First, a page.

Helping Children develop Study Skills
Children are not born with effective study skills, and those skills often are not taught in school. Parents can help ensure their child’s educational success by making sure they develop effective study skills. Unfortunately, many parents are not sure where to start. Two of the most important areas on which parents can place emphasis are setting priorities and organization.
If you want your child to treat homework and studying as a priority, then you have to teach them to set that priority. There are several methods that will help you establish homework as important without the frustration of arguments and hurt feelings.
- Be clear about your expectations. Let your child know that you expect homework to be finished, and you expect it to be done well. In the beginning, you may need to check your child’s work to reinforce the point. In addition, make it clear that you expect homework to come first and that it needs to be a priority.
- Get into a routine. Work with your child to set up a specific time each day for your child to study. The idea is to have a specific amount of time each day, preferably at the same time, that is set aside for studying. Keep in mind your child’s age and natural schedule. For example, younger children often get tired soon after dinner, so study time should be earlier for that age group. See our Post on Making Time in your schedule.
- Pay attention to activities.If your child’s, or your family’s, activities prevent having enough time for homework and studying, cut back on the other activities.This emphasizes the importance of making homework a priority.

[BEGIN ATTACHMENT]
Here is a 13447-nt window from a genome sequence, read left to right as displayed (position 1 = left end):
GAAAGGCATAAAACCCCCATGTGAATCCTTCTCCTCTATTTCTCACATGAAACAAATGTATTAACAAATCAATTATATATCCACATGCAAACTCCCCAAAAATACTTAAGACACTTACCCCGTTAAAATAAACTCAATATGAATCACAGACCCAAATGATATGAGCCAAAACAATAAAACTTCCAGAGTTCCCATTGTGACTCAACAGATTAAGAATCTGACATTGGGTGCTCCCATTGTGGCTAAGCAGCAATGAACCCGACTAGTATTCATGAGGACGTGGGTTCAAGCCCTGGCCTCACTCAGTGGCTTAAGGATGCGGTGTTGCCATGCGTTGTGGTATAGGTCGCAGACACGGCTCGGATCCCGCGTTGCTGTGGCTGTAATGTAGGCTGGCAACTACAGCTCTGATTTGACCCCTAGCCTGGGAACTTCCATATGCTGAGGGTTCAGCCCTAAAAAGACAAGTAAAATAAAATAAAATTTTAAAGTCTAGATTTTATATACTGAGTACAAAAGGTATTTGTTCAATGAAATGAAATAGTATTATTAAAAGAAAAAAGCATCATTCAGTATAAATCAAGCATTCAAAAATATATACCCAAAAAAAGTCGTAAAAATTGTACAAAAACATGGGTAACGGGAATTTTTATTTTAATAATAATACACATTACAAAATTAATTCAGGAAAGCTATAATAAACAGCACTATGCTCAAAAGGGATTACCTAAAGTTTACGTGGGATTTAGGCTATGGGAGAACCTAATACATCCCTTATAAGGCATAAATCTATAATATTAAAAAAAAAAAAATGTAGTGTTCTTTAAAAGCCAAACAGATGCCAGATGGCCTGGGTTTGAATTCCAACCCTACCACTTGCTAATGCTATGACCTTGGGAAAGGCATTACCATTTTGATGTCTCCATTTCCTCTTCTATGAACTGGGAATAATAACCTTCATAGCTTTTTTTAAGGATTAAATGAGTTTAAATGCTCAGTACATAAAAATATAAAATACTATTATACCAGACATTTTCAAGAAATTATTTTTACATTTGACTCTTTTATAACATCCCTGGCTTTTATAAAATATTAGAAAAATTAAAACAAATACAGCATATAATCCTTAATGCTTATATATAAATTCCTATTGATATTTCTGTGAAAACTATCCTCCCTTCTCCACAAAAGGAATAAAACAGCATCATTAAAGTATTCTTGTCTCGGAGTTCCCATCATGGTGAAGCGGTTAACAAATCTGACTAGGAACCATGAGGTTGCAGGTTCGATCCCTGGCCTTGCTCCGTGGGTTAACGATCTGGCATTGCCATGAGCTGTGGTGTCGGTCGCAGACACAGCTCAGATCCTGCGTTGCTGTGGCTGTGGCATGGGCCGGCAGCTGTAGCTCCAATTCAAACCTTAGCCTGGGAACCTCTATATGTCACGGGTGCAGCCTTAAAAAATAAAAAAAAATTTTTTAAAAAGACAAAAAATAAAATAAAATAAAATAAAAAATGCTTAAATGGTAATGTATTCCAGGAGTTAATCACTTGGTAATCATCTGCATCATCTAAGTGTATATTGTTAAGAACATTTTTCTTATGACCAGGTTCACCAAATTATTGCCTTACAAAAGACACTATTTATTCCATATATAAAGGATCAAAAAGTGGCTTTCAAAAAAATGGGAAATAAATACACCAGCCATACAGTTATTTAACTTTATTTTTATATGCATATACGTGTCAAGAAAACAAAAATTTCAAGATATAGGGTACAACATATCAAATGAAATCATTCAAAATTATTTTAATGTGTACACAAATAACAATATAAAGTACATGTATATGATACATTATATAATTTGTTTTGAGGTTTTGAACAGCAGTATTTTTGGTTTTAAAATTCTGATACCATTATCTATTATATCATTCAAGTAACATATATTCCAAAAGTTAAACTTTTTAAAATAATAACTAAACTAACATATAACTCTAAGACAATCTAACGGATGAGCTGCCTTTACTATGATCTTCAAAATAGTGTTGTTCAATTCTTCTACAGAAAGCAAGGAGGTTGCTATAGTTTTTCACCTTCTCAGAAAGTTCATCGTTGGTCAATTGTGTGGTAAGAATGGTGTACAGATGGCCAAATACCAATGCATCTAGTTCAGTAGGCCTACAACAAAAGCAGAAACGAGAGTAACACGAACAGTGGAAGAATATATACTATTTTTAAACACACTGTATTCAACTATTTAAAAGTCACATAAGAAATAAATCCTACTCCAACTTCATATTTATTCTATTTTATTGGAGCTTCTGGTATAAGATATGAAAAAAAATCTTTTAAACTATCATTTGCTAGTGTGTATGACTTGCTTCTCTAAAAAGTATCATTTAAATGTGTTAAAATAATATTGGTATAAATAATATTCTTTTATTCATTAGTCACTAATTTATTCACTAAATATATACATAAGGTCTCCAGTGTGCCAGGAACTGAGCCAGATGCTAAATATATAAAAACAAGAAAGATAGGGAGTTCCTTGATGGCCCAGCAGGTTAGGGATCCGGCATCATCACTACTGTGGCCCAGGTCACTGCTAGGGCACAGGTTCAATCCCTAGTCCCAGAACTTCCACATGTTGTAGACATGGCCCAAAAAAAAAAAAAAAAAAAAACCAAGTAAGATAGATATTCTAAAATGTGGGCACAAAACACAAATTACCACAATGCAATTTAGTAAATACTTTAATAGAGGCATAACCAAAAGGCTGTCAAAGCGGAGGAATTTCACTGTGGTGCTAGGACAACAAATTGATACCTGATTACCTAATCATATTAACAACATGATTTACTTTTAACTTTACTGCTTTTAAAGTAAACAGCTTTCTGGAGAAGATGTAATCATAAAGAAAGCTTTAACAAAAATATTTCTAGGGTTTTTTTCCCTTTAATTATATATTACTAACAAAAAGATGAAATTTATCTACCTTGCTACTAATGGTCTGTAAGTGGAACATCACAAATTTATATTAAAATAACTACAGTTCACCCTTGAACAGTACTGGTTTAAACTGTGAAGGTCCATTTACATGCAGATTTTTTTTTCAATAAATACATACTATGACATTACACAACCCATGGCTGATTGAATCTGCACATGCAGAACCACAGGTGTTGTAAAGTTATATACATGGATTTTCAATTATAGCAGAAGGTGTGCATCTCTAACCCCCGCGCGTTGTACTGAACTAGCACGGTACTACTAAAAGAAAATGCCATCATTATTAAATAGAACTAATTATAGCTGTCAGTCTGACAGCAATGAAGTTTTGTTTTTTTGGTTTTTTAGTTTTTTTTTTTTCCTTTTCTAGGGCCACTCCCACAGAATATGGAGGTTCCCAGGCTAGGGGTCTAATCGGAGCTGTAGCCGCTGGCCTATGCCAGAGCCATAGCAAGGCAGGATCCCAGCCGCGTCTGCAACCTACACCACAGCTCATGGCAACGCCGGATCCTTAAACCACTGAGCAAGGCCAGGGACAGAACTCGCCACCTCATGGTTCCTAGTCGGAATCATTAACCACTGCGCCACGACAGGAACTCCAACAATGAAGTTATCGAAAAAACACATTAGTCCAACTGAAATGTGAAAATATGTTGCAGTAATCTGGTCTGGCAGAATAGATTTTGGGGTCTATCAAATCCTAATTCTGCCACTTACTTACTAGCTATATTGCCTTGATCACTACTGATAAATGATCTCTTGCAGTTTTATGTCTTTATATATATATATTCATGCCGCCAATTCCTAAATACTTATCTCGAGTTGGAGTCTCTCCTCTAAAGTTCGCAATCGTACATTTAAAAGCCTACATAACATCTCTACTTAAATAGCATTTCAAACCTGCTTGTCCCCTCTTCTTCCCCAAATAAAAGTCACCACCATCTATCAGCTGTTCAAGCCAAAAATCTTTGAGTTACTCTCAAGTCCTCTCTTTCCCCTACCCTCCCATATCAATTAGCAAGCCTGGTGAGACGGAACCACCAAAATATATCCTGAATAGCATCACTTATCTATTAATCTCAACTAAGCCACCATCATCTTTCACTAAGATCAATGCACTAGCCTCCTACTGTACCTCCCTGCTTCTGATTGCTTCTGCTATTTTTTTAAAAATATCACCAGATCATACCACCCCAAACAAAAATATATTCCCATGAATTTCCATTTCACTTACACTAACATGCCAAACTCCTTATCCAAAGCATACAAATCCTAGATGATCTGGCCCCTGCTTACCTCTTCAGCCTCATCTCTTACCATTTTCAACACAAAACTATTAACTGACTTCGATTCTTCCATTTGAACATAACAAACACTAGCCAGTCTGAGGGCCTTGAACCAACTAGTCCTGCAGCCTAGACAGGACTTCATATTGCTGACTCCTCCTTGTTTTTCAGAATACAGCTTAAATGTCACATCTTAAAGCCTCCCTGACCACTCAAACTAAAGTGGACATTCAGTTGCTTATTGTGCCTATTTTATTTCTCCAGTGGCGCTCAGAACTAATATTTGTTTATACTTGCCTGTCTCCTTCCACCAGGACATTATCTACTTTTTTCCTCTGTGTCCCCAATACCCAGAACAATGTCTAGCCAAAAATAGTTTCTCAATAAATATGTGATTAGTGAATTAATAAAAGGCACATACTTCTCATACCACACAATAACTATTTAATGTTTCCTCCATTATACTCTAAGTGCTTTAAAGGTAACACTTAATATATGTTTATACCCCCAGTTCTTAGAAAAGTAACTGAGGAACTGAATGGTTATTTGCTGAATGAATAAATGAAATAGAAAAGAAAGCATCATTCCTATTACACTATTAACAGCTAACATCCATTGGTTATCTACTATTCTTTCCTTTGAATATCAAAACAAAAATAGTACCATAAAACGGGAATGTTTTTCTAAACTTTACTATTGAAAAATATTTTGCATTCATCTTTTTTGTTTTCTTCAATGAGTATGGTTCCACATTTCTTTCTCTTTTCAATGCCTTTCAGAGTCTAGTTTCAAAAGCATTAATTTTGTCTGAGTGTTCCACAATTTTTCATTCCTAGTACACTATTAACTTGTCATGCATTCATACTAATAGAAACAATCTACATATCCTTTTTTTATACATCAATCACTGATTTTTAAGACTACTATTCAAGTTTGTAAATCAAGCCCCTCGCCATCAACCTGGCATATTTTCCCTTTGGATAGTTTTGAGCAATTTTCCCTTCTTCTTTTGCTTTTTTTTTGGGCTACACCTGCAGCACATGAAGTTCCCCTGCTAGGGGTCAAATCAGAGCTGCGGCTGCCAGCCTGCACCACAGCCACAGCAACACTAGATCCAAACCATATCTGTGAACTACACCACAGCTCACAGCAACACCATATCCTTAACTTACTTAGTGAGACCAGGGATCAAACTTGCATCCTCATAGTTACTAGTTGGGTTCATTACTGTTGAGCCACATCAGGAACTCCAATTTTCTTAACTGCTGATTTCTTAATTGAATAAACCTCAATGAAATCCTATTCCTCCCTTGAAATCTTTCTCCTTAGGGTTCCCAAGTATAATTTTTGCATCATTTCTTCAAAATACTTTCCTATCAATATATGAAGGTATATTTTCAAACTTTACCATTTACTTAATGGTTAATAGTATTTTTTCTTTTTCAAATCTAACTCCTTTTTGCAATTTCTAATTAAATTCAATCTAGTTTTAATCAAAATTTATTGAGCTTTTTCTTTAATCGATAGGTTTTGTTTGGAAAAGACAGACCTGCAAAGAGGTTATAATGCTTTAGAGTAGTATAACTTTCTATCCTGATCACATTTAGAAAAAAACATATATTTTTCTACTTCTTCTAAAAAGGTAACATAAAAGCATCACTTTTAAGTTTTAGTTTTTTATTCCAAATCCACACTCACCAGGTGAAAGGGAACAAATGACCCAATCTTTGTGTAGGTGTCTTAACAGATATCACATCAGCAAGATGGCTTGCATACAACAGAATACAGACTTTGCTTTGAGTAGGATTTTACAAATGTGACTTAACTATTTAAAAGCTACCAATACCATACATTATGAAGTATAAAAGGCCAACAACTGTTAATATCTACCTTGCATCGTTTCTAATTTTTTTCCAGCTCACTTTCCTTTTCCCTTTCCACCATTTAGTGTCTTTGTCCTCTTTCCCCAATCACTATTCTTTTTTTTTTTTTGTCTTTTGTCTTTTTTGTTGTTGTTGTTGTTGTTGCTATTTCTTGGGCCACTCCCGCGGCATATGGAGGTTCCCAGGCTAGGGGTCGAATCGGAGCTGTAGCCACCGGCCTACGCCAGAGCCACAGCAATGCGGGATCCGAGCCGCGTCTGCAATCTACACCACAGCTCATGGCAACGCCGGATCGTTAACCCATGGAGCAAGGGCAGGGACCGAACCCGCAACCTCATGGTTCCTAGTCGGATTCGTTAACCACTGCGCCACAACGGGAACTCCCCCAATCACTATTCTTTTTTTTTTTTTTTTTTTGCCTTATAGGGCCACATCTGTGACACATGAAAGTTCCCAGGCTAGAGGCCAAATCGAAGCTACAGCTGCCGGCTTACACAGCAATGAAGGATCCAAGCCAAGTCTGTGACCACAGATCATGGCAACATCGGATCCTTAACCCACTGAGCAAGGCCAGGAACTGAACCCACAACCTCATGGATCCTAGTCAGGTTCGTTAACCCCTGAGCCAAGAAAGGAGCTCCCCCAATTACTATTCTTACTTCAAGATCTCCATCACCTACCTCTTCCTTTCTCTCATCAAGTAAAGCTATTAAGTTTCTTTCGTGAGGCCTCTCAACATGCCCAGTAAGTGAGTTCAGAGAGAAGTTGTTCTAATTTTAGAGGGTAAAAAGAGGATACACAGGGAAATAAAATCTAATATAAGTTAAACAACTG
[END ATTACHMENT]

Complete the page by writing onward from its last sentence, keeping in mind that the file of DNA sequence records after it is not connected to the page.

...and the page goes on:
- Homework comes first. Do not allow your child to watch television, play computer or video games, or have phone calls or visits with friends during study time.
- Keep necessary supplies on hand. Supplies like pens, pencils, paper, calculators, and dictionaries are necessary for studying and homework. If your child is using the computer to create projects or reports, make sure you have plenty of printer ink and paper. Each item that you have available takes away another excuse for why your child cannot do homework now.
Organizational skills are necessary in every area of life, not just homework and studying. You can help your child with study skills, though, by helping them get organized. More on Getting Organized
- Give your child an assignment book. With an assignment book, your child can write down their daily assignments and check them off as they finish. They can also note due dates for long-term assignments and projects, as well as exam dates. An assignment book is also a good place to set out goals and blocks of time for working on long-term assignments.
- Prompt a daily review. Encourage your child to review their class notes each day. They will not only get a better grasp on the material, but also they will not need to cram before exams. Daily reviews also help to ease the stress of exams.
- Note-taking skills. Teach your child to take effective notes. If you are not sure how, there are many available resources that will let you learn together. Encourage your child to use the note-taking style that is easiest for them. Organized notes are easier to study, and they are easier to use in daily reviews. Cornell, Outline, Split Page, and Mind Map methods.
- Teach your child to plan ahead. Planning ahead is necessary when studying for exams, working on long-term assignments and projects, and scheduling classes in high school and college. The child that can plan ahead will be better able to break projects into small, manageable chunks. It also helps will working toward short- and long-term goals.
Parents are the first resource for children learning how to study. Setting priorities and organizational skills are easy for you to teach your child, and they will help your child succeed in more than just their studies.
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